Export (0) Print
Expand All

Specify Prefix Length in Data Files by Using bcp (SQL Server)

To provide the most compact file storage for the bulk export of data in native format to a data file, the bcp command precedes each field with one or more characters that indicates the length of the field. These characters are called length prefix characters.

If an interactive bcp command contains the in or out option without either the format file switch (-f) or a data-format switch (-n, -c, -w, or -N), the command prompts for the prefix length of each data field, as follows:

Enter prefix length of field <field_name> [<default>]:

If you specify 0, bcp prompts you for either the length of the field (for a character data type) or a field terminator (for a native non-character type).

Note Note

After you interactively specify all of the fields in a bcp command, the command prompts you save your responses for each field in a non-XML format file. For more information about non-XML format files, see Non-XML Format Files (SQL Server).

To store the prefix length of a field, you need enough bytes to represent the maximum length of the field. The number of bytes that are required also depends upon the file storage type, the nullability of a column, and whether the data is being stored in the data file in its native or character format. For example, a text or image data type requires four prefix characters to store the field length, but a varchar data type requires two characters. In the data file, these length-prefix characters are stored in the internal binary data format of SQL Server.

Important note Important

When you use native format, use length prefixes rather than field terminators. Native format data might conflict with terminators because a native-format data file is stored in the SQL Server internal binary data format.

Note Note

The default value that is provided at the prefix-length prompt when you export a field indicates the most efficient prefix length for the field.

Null values are represented as an empty field. To indicate that the field is empty (represents NULL), the field prefix contains the value -1; that is, it requires at least 1 byte. Note that if a SQL Server table column allows null values, the column requires a prefix length of 1 or greater, depending on the file storage type.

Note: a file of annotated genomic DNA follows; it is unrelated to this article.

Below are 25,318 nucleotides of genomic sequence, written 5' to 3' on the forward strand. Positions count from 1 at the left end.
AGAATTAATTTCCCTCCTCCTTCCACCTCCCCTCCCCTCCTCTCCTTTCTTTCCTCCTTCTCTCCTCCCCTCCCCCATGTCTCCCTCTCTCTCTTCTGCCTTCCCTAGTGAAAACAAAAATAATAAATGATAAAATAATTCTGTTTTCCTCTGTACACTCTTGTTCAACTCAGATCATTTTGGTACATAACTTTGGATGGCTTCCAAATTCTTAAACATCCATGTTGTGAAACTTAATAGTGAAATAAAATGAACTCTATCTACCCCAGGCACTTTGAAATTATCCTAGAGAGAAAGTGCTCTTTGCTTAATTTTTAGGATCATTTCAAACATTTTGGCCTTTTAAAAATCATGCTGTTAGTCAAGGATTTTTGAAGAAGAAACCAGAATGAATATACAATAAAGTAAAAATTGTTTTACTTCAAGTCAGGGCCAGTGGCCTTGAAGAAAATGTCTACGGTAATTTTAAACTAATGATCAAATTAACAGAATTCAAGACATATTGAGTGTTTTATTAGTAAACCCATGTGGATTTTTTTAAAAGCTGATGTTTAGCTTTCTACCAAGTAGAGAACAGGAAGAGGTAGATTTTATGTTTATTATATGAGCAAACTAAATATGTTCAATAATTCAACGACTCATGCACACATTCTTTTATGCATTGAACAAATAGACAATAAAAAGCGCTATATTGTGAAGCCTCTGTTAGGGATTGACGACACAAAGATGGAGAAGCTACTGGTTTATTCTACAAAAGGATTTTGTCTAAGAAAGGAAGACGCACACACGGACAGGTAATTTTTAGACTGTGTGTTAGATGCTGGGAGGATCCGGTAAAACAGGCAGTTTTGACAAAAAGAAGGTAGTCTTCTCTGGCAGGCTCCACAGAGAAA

When you bulk export data and store it in either native data types or character format, use the prefix lengths shown in the following table.

SQL Server

data type

Native format

NOT NULL

Native format

NULL

Character format

NOT NULL

Character format

NULL

char

2

2

2

2

varchar

2

2

2

2

nchar

2

2

2

2

nvarchar

2

2

2

2

text 1

4

4

4

4

ntext 1

4

4

4

4

binary

2

2

2

2

varbinary

2

2

2

2

image 1

4

4

4

4

datetime

0

1

0

1

smalldatetime

0

1

0

1

decimal

1

1

1

1

numeric

1

1

1

1

float

0

1

0

1

real

0

1

0

1

int

0

1

0

1

bigint

0

1

0

1

smallint

0

1

0

1

tinyint

0

1

0

1

money

0

1

0

1

smallmoney

0

1

0

1

bit

0

1

0

1

uniqueidentifier

1

1

0

1

timestamp

1

1

1

1

varchar(max)

8

8

8

8

varbinary(max)

8

8

8

8

UDT (a user-defined data type)

8

8

8

8

XML

8

8

8

8

1 The ntext, text, and image data types will be removed in a future version of SQL Server. Avoid using these data types in new development work, and plan to modify applications that currently use them. Use nvarchar(max), varchar(max), and varbinary(max) instead.

When data is bulk imported, the prefix length is the value that was specified when the data file was created originally. If the data file was not created by a bcp command, length prefix characters probably do not exist. In this instance, specify 0 for the prefix length.

Note Note

To specify a prefix length in a data file that was not created by using bcp, use the lengths provided in Prefix Lengths for Bulk Export, earlier in this topic.

Was this page helpful?
(1500 characters remaining)
Thank you for your feedback

Community Additions

ADD
Show:
© 2014 Microsoft